Call Experienced PA Workmens Comp Lawyer, Michael W. Cardamone, for a Free consult 215-206-9068 or email



Does An Injured Worker In Pennsylvania Have To Give Notice Of His Injury To The Employer?

Yes. Within 120 days of the work injury. The time for giving notice, however, does not begin to run until the employee knows, or by the exercise of reasonable diligence should know, of the existence of the injury and its possible relationship to his or her employment. Reasonable diligence is an objective standard (not subjective) per Sell. v. WCAB (LPN Eng’g), 771 A.2d 1246 (Pa. 2001).


The mere filing of a Claim Petition will serve as notice, but it has to be served on the Employer.


If the notice requirement is not met, there is no viable case. It is important for injured workers to know that being vague doesn’t help. For example, if you tell your employer that you have some work-related “problems”, this won’t suffice. You need a reasonably precise description of the injury. A good example of a specific communication is: “I hurt my low back lifting that heavy box”.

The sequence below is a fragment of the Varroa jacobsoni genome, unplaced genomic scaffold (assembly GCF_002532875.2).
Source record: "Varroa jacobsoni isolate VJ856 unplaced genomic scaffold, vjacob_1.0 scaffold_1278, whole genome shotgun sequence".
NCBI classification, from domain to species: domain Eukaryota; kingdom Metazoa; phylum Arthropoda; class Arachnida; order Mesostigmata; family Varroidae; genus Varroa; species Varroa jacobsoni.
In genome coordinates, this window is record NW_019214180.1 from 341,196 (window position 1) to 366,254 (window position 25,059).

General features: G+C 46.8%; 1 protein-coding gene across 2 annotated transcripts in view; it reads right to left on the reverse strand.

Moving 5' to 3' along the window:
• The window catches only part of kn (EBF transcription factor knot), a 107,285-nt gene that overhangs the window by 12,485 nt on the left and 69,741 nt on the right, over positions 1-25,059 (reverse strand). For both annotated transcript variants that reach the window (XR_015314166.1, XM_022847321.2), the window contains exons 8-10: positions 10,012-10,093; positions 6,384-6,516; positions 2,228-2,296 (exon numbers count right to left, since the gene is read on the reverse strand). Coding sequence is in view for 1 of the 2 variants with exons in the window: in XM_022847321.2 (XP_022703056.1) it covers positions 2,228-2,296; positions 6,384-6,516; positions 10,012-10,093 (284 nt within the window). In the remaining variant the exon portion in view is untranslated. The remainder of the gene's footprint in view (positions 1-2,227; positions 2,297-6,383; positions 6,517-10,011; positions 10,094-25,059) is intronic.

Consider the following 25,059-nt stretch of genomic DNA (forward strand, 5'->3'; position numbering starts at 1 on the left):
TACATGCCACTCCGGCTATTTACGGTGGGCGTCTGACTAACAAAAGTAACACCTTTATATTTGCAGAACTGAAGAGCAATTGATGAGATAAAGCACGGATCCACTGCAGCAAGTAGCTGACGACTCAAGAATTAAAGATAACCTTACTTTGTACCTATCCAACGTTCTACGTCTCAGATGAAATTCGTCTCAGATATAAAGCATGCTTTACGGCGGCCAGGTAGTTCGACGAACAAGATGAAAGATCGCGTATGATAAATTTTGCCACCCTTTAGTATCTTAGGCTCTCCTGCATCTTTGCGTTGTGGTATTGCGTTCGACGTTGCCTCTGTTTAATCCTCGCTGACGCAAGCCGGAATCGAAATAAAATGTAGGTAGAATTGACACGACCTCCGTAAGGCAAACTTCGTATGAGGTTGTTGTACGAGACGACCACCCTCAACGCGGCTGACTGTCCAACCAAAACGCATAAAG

I have a pending case where notice is an issue. The Employer is contending that the employee failed to advise them that her back injury was caused by her work activities. The injured worker contends that she left three messages for the supervisor which went ignored. The issue will ultimately be decided by the Judge who has to determine which witness is more credible.


Communication is critical. If you were injured on the job, tell a supervisor immediately- and don’t simply state that your back hurts. Tell the supervisor that it hurts because of whatever work activity caused it. Be specific. Many injured workers are afraid to report a work-related injury because of a company’s culture which may have a chilling effect on workers- they fear retaliation or termination. However, an employer is not allowed to terminate an injured worker for reporting a work injury.